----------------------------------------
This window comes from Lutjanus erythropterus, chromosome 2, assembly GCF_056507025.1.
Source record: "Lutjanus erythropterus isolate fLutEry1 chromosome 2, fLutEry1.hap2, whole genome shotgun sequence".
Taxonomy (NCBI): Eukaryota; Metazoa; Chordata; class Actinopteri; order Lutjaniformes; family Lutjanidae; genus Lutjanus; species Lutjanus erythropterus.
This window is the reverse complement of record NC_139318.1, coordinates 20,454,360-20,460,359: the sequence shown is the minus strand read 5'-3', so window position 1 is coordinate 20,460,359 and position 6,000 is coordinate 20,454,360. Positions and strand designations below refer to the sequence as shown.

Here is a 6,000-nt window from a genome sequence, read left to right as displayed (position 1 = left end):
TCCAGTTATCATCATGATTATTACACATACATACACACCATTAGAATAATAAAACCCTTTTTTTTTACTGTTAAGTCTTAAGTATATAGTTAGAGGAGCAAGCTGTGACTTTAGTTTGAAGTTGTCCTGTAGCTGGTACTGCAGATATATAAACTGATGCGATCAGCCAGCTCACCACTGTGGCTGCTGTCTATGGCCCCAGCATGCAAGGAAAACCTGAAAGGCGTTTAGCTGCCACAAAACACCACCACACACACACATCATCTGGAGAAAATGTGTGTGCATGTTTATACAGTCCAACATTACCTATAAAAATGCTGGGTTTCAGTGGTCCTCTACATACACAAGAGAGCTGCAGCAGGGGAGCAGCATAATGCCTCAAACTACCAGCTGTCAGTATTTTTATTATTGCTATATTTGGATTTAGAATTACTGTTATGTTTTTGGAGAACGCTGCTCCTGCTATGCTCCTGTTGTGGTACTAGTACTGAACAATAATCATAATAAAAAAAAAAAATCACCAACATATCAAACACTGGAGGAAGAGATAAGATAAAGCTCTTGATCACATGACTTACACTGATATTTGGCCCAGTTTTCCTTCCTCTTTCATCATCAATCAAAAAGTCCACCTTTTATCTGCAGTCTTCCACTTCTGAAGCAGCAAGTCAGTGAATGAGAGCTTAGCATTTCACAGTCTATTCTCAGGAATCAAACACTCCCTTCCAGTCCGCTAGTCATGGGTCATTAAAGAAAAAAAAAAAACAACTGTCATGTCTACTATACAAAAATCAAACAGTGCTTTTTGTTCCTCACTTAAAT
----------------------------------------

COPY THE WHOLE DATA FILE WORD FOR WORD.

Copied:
This window comes from Lutjanus erythropterus, chromosome 2, assembly GCF_056507025.1.
Source record: "Lutjanus erythropterus isolate fLutEry1 chromosome 2, fLutEry1.hap2, whole genome shotgun sequence".
Taxonomy (NCBI): Eukaryota; Metazoa; Chordata; class Actinopteri; order Lutjaniformes; family Lutjanidae; genus Lutjanus; species Lutjanus erythropterus.
This window is the reverse complement of record NC_139318.1, coordinates 20,454,360-20,460,359: the sequence shown is the minus strand read 5'-3', so window position 1 is coordinate 20,460,359 and position 6,000 is coordinate 20,454,360. Positions and strand designations below refer to the sequence as shown.

Here is a 6,000-nt window from a genome sequence, read left to right as displayed (position 1 = left end):
TCCAGTTATCATCATGATTATTACACATACATACACACCATTAGAATAATAAAACCCTTTTTTTTTACTGTTAAGTCTTAAGTATATAGTTAGAGGAGCAAGCTGTGACTTTAGTTTGAAGTTGTCCTGTAGCTGGTACTGCAGATATATAAACTGATGCGATCAGCCAGCTCACCACTGTGGCTGCTGTCTATGGCCCCAGCATGCAAGGAAAACCTGAAAGGCGTTTAGCTGCCACAAAACACCACCACACACACACATCATCTGGAGAAAATGTGTGTGCATGTTTATACAGTCCAACATTACCTATAAAAATGCTGGGTTTCAGTGGTCCTCTACATACACAAGAGAGCTGCAGCAGGGGAGCAGCATAATGCCTCAAACTACCAGCTGTCAGTATTTTTATTATTGCTATATTTGGATTTAGAATTACTGTTATGTTTTTGGAGAACGCTGCTCCTGCTATGCTCCTGTTGTGGTACTAGTACTGAACAATAATCATAATAAAAAAAAAAAATCACCAACATATCAAACACTGGAGGAAGAGATAAGATAAAGCTCTTGATCACATGACTTACACTGATATTTGGCCCAGTTTTCCTTCCTCTTTCATCATCAATCAAAAAGTCCACCTTTTATCTGCAGTCTTCCACTTCTGAAGCAGCAAGTCAGTGAATGAGAGCTTAGCATTTCACAGTCTATTCTCAGGAATCAAACACTCCCTTCCAGTCCGCTAGTCATGGGTCATTAAAGAAAAAAAAAAAACAACTGTCATGTCTACTATACAAAAATCAAACAGTGCTTTTTGTTCCTCACTTAAAT